There’s been a lot of activity in the plant-based chicken space, as ingredient suppliers and processors improve technologies to recreate the fibrous texture of real chicken. San Francisco-based Nowadays is rolling out namesake chicken-style nuggets, which are said to be crispy, juicy and packed with flavor, with no added sugar, thickeners, binders or artificial flavors, and comparable in size, taste and texture to animal-based chicken nuggets.
Sold frozen, the nuggets are made using non-GMO yellow pea protein grown sustainably by US farmers; whole wheat flour for the crunchy breading; sunflower oil for the fried, crispiness and golden color; plant-based fiber for texture; and extracts of both yeast and mushroom for that rich, meat-like umami flavor. One serving boasts 13 grams of protein with only 120 calories, no saturated fat, no sugar and only 140 milligrams of sodium. A gluten-free version will be available later in the year.
Daring Foods, Los Angeles, replicates the fibrous texture and succulent mouthfeel of whole muscle chicken by using high-moisture extrusion processing to transform five non-GMO ingredients – water, soy protein concentrate and sunflower oil, along with natural flavoring and spices – into Cajun, lemon herb and original pieces. The frozen line includes a seasoned breaded product that resembles a premium chicken tender.
Sweet Earth Foods is expanding its Mindful Chik’n Strips line with ready-to-eat seasoned offerings made with globally inspired marinades. One serving of the vegan products contains at least 13 grams of protein. The new flavors are carnitas, chipotle and Korean-style barbecue.
The Lightlife brand rolled out plant-based chicken tenders and chicken fillets. The refrigerated products are made using advanced high moisture extrusion technology to create a taste, color and pull-apart texture that mimics traditional white meat chicken. The three key ingredients of the non-GMO Project Verified, vegan certified products are coconut oil, wheat gluten and pea protein.
Heura, a popular Spanish plant-based meat brand, yet to be made available in the United States, developed a burger with 85% less saturated fat than beef. It uses an innovative fat analog that transforms extra virgin olive oil into a solid fat to provide the texture and bite of beef.
“When we visualize the fat from a burger or the coconut oil in the supermarket, they are solid,” said Lorena Salcedo, new product development manager. “This is because they both have high contents of saturated fat. We had to reproduce that with an oil that is liquid (monounsaturated) and minimize its use to reduce the amount of fat on the burger.”
There’s a new alternative fat technology known as EPG that reduces calories from fat by 92% for each unit of fat replaced. From Epogee LLC, Indianapolis, it is made from GMO-free rapeseed oil. The technology involves splitting the triglyceride into its components – the glycerol backbone and three fatty acids – and inserting a food-grade propoxyl link, which resists digestive enzyme action, to reconnect the glycerol and fatty acids. It is currently labeled as: EPG (modified plant-based oil).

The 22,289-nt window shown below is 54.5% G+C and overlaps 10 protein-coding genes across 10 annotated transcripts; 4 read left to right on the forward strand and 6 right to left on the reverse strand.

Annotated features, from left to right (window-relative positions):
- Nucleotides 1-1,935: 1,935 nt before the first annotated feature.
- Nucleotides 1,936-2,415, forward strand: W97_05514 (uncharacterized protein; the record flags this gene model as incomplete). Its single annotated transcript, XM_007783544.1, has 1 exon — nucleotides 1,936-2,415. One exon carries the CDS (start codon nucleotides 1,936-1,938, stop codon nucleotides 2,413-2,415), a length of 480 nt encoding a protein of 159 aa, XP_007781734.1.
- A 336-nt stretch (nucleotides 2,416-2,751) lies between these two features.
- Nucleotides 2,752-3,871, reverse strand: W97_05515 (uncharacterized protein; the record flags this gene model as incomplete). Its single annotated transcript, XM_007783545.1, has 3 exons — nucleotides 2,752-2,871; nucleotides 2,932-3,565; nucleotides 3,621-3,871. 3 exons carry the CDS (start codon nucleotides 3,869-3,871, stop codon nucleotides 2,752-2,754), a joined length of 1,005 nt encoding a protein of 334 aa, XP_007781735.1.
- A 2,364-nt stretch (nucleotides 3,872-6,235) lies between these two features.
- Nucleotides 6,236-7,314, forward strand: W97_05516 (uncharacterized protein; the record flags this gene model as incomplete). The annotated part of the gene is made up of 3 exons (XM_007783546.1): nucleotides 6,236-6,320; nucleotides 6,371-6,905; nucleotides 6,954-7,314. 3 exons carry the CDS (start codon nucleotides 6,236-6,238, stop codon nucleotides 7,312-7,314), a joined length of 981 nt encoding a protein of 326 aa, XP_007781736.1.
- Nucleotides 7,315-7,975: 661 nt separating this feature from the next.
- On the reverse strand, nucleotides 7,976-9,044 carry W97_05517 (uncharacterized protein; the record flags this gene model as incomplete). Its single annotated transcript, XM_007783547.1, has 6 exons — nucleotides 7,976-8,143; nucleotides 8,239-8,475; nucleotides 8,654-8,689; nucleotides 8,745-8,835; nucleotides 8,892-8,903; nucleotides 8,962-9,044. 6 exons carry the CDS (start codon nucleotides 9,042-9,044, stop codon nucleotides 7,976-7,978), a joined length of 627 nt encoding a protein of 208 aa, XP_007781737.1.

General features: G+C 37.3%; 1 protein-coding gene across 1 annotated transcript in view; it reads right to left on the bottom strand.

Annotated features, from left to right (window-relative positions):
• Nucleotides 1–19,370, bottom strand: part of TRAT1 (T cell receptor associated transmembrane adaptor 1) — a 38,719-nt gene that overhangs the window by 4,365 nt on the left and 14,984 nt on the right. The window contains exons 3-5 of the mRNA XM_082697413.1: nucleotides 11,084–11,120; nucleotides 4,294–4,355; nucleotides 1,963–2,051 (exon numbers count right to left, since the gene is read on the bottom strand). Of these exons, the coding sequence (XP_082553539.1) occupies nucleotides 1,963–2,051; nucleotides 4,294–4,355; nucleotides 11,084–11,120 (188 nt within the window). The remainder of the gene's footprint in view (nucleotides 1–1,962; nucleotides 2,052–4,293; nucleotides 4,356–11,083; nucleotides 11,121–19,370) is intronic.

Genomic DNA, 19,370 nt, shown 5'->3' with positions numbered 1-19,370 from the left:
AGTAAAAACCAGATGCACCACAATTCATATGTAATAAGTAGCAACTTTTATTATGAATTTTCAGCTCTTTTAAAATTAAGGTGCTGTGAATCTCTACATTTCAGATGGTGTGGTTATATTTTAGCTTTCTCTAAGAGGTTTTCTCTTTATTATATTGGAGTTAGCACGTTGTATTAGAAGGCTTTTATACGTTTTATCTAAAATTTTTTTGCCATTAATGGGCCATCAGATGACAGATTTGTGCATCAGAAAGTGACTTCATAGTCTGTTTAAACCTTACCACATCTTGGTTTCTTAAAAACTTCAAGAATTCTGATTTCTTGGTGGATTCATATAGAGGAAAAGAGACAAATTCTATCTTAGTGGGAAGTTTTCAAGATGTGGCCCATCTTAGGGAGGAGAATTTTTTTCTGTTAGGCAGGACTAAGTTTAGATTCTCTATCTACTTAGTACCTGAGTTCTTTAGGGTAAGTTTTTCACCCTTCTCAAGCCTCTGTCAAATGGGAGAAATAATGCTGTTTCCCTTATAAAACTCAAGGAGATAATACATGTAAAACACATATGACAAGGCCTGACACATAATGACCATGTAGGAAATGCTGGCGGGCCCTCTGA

“From a functional and quality perspective, EPG performs just like any other traditional solid fat, because it is made from fat,” said Tom Burrows, chief executive officer and president.
A plant-based patty that typically is 16% fat can have total calories cut in half when 78% of the fat is replaced with EPG, yielding a patty with 3.5% fat. Like other neutral plant-based fats, EPG takes on the flavor of the product. It is environmentally safe, as it decomposes like other fats and oils.
Brands have started going beyond the burger with ground items, making it easier for home cooks to use in their favorite recipes. Many come seasoned for international dishes.
Before the Butcher, San Diego, for example, offers Italian, taco, chorizo and original “beef” grounds. The newest product is Breakfast Grounds and is seasoned to resemble pork sausage. The soy-based products include coconut and canola oils.
Speaking of breakfast, Alpha Foods, Glendale, Calif., saw a void in plant-based offerings for the morning daypart and is in the process of rolling out five heat-and-eat frozen breakfast sandwiches and burritos made with savory meatless protein, dairy-free cheese, plant-based eggs and taste bud-awakening spices.
Spices, along with umami flavor, are critical ingredients in plant-based meats. There are seasonings to mask the earthy taste of soy and the green, slight bitterness of pea protein. There are also seasonings to add a fatty taste and others that mimic a salt cure. It’s also not a one-size-fits-all situation. The seasonings vary by protein being mimicked, as well as overall composition.
“Creating the perception of meat-like products from plant proteins offers food innovators several flavor development challenges,” said Ron Spaziani, chef and culinary research and development manager, Nu Product Seasoning Company, Oakland, NJ. “If an innovator is trying to create a plant-based beef burger, they may want to use mushrooms and/or walnuts to help recreate that meaty bite along with a variety of hydrolyzed vegetable proteins, yeast extracts and flavors that support a ‘beef patty’ profile and eating experience.”
A new non-GMO enzyme from Amano Enzyme USA Co., Elgin, Ill., was designed to deliver umami flavor to plant protein products. It provides a similar taste as monosodium glutamate, as well as the sensation of richness and complexity from kokumi.
“Umamizyme Pulse is an animal-free enzyme formulation optimized to produce high glutamic acid and cysteine levels; and less bitter flavor in proteins, including pea, soy, almond and rice,” said Keita Okuda, technical services team lead. “It is comparable, or better than, traditional ingredients for producing a rich, savory flavor in proteins, providing customers with a vegan-friendly, clean label product.”
This exo-type protease enzyme is considered a processing aid, as it is deactivated once it breaks down proteins into flavorful short peptides and amino acids. As a processing aid, it typically does not need to be included in the ingredient statement. Further, use may eliminate the need for other flavorful compounds and seasonings. This allows for a shorter ingredient statement.